Structurally the game is quite different from what has come before it. DOOM 2016, just like previous entries, presented more bite-sized levels that could be knocked out in 10-15 minute (or less!) bursts, while I don’t think I’ve completed a mission in Eternal, save for the opening one, in anything less than 30. There’s a lot of meat on the bone here, and whilst I’ve enjoyed all that the game has thrown at me, I can see how some gamers might be looking for snappier missions, more suitable for shorter sessions. Thoughts on the mission (and game) length?
DYLAN: It is long. Really long. I don’t think any of the vast, intricate levels took me less than an hour. Players can expect to double that if they play in harder difficulty as each arena fight will test you to your limits. You will die a lot. And there are so many battles, so so many. I said, “Oh, come on!” out loud after defeating a boss, only to stroll into a lock-down fight with two more of that same boss, plus all the other enemy types. Playing DOOM Eternal starts out like a decent, simple batter with common ingredients, and then they just keep throwing more things in there, until the bowl is spilling over into the floor and you’re thinking, “Hang on, I’ve gotta try and cook this!”
However, I cannot deny the craft on display here. It runs silky smooth on my One S, even when gunplay is at its most intense. The art design is also sublime, both epic and beautiful in scope, each level feels like a new environment. The DOOM 3-like corridors combine with oozing, growing demon biology to tickle nostalgia for multiple DOOM titles. The architecture of later levels is epic, with climbable walls replaced with gold plating. Which brings me to the other leg of this beast, Paul. How did you find the platforming and exploration?
PAUL: Each level has been meticulously planned, from enemy spawning points, to what actually spawns. Then there’s the map design, which presents some truly epic arena battles, heated encounters in tight corridors and wonderful platforming opportunities. Those opportunities involve a lot of dashing and swinging, but putting them together with the multiple jet pads, portals, and a combination of your equipped mods and runes is nothing short of exhilarating. When it all comes together, and that’s a big if, because it can become disorienting at times amongst all the chaos, it will leave you out of breath, heart slowly falling from your throat. DOOM Eternal continually increases the stakes and ups the ante. Just when you feel like it’s exhausted its potential, a new demonic monstrosity emerges to add another layer to the combat, requiring you to again explore every bit of potential within each environment.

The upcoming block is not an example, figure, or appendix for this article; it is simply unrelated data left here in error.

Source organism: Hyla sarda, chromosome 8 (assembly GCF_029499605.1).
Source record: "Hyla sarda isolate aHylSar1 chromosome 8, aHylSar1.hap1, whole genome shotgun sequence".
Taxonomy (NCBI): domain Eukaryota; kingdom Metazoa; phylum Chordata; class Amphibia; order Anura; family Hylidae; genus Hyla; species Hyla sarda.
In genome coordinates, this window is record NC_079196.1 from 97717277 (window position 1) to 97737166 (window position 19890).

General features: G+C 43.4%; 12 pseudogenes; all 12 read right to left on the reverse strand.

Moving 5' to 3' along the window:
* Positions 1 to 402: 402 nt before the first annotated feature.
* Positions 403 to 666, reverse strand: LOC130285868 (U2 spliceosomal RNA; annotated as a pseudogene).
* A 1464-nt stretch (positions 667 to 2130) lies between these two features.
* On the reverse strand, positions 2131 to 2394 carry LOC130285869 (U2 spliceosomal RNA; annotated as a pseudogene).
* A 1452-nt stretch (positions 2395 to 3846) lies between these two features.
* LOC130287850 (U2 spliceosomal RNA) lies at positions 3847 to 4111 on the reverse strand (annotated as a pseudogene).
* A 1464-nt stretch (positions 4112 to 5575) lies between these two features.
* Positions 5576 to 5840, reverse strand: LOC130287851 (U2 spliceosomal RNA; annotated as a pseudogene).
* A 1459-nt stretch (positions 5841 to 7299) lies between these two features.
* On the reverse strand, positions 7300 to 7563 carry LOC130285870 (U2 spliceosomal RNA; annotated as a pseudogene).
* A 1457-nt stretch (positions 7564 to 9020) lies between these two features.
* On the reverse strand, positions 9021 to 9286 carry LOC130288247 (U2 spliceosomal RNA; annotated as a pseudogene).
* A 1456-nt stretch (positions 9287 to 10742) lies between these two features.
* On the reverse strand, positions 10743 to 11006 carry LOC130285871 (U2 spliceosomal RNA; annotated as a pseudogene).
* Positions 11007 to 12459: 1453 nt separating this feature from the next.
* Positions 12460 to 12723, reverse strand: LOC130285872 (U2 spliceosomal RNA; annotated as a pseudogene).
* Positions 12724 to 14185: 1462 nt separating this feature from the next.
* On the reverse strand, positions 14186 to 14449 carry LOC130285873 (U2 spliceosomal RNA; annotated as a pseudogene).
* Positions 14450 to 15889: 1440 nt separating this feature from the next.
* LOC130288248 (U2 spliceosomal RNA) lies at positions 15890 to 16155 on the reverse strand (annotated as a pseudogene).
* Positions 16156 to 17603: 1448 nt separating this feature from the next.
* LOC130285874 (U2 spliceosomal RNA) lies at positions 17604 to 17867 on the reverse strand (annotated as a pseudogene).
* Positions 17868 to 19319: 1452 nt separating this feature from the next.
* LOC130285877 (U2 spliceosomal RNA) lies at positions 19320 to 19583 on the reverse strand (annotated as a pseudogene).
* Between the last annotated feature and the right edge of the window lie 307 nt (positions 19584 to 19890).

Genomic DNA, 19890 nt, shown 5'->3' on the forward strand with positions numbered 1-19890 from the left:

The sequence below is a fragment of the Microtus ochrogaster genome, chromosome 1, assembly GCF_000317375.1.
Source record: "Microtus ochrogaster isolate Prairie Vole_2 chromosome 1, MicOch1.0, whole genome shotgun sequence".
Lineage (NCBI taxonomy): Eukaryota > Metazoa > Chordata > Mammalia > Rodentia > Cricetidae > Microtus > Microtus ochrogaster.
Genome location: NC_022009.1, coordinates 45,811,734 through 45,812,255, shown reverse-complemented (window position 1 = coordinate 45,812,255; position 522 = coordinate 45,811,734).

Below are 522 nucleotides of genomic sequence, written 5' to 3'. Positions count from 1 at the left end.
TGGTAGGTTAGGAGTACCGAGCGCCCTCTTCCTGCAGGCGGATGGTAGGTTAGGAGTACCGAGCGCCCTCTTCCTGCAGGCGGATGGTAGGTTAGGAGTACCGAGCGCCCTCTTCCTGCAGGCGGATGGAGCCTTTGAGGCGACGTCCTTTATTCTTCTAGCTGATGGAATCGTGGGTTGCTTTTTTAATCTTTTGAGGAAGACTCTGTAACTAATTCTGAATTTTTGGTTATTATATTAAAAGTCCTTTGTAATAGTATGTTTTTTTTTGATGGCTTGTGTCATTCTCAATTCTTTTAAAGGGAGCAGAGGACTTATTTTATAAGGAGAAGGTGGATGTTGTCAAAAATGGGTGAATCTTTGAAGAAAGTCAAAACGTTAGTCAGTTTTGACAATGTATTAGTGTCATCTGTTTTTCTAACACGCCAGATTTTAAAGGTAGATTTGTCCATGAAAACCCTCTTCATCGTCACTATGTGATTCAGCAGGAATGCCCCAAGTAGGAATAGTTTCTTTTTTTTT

I’ve never felt overly compelled to explore every corner in past games, the trinkets and collectibles haven’t done much for me, but Eternal places a heightened emphasis on narrative in this entry compared to prior attempts, and there was enough pull to see what each corner held, whether it was simply ammo, some pieces of lore or even one of those high-end challenges. The balance of those is superb, and their placement equally so, ensure they don’t distract you whilst in combat but also serve as a handy reward for exploration after the fact.
Now we’ve not touched on one of the best parts of recent DOOM entries, the Mick Gordon soundtrack. I’m not sure that this one is quite as epic as the first game, but that might just be because it’s not as foreign as it was before – what did you think?
DYLAN: My wife was in the room while I played and she asked me to turn the sound down because it was incredibly annoying, so I think he has succeeded in ramping up the feeling of alien unease during fights. I do like the way the music reacts to what is going on, often falling to near silence whenever you are exploring the short platforming sections, then building to an electro-metal cacophony when the intensity ramps up.
Overall, I don’t think that DOOM Eternal speaks to me as much as DOOM 2016 did. It feels much more directed at the “hard games” crowd, and while I can admire the depth on offer, I don’t see myself playing this much past this review. It sounds like you were much more graceful than I. My playtime much more resembled a terrified chicken mere moments away from beheading.
PAUL: I on the other hand, as someone who was already quite fond of DOOM 2016, have been impressed even more so by Eternal. Momentum is your friend, strategy is what keeps you honest, while the arsenal and platforming are the tools that facilitate what is some of the most gripping, pulse-pounding, exciting gameplay you’re likely to experience in any genre.
Doom Eternal was reviewed on an Xbox One S and Xbox One X with code kindly supplied by Bethesda Australia